Library

View

  • List View
  • Standard View
  • Grid View

19 Results

Filters

Listen
Read

A few years ago, Krista hosted an event in Detroit — a city in flux — on the theme of raising children. The conversation that resulted with the Jewish-Buddhist teacher and psychotherapist Sylvia Boorstein has been a companion to her and to many from that day forward. Here it is again as an offering for Mother’s Day — in a world still and again in flux, and where the matter of raising new human beings feels as complicated as ever before. Sylvia gifts us this teaching: that nurturing children’s inner lives can be woven into the fabric of our days — and that nurturing ourselves is also good for the children and everyone else in our lives.

It’s a piece of deep psychological acuity, carried in many religious traditions: that each of us is defined as much by who our enemies are and how we treat them as by whom and what we love. In this episode, two legendary Buddhist teachers shine a light on the lofty ideal of loving your enemies and bring it down to earth. Across a half-century conversation and friendship, Sharon Salzberg and Robert Thurman have investigated the mind science behind this virtue and practice. They illuminate how to transmute the very real, very consequential and consuming energy of anger and hatred — and why love in fact can be a rational and pragmatic stance towards those who vex us. This is a conversation filled with laughter and friendship and with practical wisdom on how we relate to that which makes us feel embattled from without, and from within.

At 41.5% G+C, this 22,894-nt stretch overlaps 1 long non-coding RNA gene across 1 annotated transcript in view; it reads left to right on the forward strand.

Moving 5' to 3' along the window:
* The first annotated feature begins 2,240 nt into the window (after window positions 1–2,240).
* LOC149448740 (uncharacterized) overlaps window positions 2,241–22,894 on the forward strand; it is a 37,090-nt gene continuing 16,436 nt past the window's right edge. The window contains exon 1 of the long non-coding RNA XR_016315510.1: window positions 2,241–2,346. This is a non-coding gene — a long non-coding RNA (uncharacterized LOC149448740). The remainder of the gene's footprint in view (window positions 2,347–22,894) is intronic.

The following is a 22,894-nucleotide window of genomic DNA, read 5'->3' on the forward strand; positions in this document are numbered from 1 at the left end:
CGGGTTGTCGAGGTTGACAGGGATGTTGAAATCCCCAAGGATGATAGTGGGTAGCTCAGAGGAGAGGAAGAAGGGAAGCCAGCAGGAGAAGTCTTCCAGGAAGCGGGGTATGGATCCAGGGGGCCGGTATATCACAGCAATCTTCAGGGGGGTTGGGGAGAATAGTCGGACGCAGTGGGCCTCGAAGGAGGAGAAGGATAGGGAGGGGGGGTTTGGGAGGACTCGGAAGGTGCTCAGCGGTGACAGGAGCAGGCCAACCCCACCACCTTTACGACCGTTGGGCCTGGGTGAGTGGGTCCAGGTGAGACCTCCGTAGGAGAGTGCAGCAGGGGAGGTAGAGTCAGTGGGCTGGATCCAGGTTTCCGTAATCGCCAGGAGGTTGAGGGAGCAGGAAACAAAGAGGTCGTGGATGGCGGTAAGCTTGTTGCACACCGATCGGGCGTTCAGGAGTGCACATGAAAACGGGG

The esteemed writer Jane Hirshfield has been a Zen monk and a visiting artist among neuroscientists. She has said this: “It’s my nature to question, to look at the opposite side. I believe that the best writing also does this … It tells us that where there is sorrow, there will be joy; where there is joy, there will be sorrow … The acknowledgement of the fully complex scope of being is why good art thrills … Acknowledging the fullness of things,” she insists, “is our human task.” And that’s the ground Krista meanders with Jane Hirshfield in this conversation: the fullness of things — through the interplay of Zen and science, poetry and ecology — in her life and writing.

One of the great challenges of life is to learn to be alone peaceably, at home in oneself. The pandemic forced many of us inside both physically and emotionally, even if we were not home on our own. We’ve been forced to work out the difference between loneliness and solitude. With teachers across the ages, and drawing on his life from monasticism to marriage, Buddhist writer and scholar Stephen Batchelor teaches how to approach solitude as a graceful and life-giving practice.

This prophetic conversation, which Rev. angel Kyodo williams had with Krista in 2018, is an invitation to imagine and nourish the transformative potential of this moment — toward human wholeness. Rev. angel is an esteemed Zen priest and the second Black woman recognized as a teacher in the Japanese Zen lineage. She is one of our wisest voices on social evolution and the spiritual aspect of social healing.